Wild one, won't you please come home? You've been away too long, will you We need you home, we need you near Come back wild one, will you?
How can we live without your love? You know that could kill you How can we carry on When you are gone, my wild one
So you go your way wild one I'll try and follow And if you change your mind I will be waiting here for you tomorrow
For I would beg for you I would steal and I would borrow I'd do anything, anything at all To end this sorrow
Wild one The gypsies warned of the danger You can laugh and joke with friends But don't you ever talk to strangers
Although their offers may be sweet And I'd bet and I would wager Away you'll stray and never come back To those who love and made you
Writer/s: PHILIP PARRIS LYNOTT
Publisher: Universal Music Publishing Group
Lyrics licensed and provided by LyricFind
Cupparosielee from W YorkshireThe first verse seems to be about the soldiers off to war as t'others said. Second and third verses written as though they could be a spurned love but will not give up hope
Frank from DublinYes, it's about the Flight of The Wild Geese and Ireland subsequently being leaderless, hence the tone of despair: "...how can we carry on when you are gone, my Wild One.."
Roddie from Waterford, IrelandThe Song is based on the Wild Geese. Philip had a huge interest in Irish history
The Flight of the Wild Geese refers to the departure of an Irish Jacobite army under the command of Patrick Sarsfield from Ireland to France, as agreed in the Treaty of Limerick on October 3, 1691, following the end of the Williamite War in Ireland. More broadly, the term "Wild Geese" is used in Irish history to refer to Irish soldiers who left to serve in continental European armies in the 16th, 17th and 18th centuries.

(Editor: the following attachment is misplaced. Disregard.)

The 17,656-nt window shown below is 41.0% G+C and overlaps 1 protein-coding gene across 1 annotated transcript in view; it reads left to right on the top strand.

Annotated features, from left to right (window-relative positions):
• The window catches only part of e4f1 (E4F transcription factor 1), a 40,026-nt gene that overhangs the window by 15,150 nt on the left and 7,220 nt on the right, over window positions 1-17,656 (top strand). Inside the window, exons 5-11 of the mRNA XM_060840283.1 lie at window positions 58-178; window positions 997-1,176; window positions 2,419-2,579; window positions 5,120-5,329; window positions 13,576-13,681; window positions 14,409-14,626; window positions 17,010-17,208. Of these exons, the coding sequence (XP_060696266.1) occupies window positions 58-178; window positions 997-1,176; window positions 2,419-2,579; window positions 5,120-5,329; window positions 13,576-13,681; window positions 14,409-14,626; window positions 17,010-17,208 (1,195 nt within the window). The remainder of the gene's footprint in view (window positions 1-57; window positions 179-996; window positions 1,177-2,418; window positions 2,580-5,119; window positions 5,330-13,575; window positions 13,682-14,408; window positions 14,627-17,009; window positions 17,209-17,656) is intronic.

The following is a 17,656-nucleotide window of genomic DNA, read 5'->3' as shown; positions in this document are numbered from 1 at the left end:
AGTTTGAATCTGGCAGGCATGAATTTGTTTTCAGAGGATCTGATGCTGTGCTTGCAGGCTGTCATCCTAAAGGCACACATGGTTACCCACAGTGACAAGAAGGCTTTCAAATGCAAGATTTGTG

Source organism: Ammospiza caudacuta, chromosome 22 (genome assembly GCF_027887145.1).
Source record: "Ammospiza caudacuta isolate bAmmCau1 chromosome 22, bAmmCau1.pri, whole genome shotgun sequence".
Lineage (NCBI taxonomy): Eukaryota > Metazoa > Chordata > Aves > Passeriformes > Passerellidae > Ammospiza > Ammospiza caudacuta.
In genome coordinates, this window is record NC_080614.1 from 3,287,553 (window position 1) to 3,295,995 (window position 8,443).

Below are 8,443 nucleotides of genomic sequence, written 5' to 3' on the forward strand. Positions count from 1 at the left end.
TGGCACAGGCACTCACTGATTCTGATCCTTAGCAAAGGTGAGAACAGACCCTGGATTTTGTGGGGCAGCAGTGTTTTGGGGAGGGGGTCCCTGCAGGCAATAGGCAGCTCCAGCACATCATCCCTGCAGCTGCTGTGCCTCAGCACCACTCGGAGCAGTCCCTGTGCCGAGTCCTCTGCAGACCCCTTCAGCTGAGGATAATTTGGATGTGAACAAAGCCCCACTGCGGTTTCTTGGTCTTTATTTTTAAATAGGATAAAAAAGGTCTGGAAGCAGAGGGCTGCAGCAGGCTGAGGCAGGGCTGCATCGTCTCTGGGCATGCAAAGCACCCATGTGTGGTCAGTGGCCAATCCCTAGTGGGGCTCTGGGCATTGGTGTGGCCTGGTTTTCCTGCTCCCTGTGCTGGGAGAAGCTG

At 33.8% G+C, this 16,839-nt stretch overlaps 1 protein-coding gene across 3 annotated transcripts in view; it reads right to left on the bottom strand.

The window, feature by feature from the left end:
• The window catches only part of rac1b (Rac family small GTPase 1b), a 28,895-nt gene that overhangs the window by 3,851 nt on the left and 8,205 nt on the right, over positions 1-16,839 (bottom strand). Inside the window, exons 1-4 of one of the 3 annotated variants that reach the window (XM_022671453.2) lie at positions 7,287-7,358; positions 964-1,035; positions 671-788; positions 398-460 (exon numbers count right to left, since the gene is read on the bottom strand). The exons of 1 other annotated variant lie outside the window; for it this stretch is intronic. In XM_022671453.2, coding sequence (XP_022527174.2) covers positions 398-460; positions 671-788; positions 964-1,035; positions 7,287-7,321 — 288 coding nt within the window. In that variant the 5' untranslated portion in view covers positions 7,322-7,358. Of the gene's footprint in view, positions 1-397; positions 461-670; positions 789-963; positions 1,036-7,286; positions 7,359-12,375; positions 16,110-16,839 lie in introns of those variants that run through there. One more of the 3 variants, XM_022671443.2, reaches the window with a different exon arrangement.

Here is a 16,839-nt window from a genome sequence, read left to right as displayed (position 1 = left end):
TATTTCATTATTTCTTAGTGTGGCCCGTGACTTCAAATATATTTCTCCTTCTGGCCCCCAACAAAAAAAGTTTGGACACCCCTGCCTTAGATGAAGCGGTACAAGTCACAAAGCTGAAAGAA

Mickey D. from Fremont, CaI wonder what the chorus lyrics are...
Meghan Trainor and her producer Kevin Kadish originally wrote "All About That Bass" for another artist to record. However, after Epic Records boss LA Reid heard Meghan play a demo of the song on a ukulele, he signed the young songwriter to his label and told her she should sing it.
Florida Georgia Line's "Cruise" spent 24 weeks on top of the country chart- the most ever until Sam Hunt's "Body Like a Back Road" was #1 for 34 weeks. The record was previously held by Eddy Arnold's "I'll Hold You in My Heart (1947-48), Hank Snow's "I'm Moving On" (1950-51) and Webb Pierce's "In the Jailhouse Now" (1955), which each led for 21 weeks.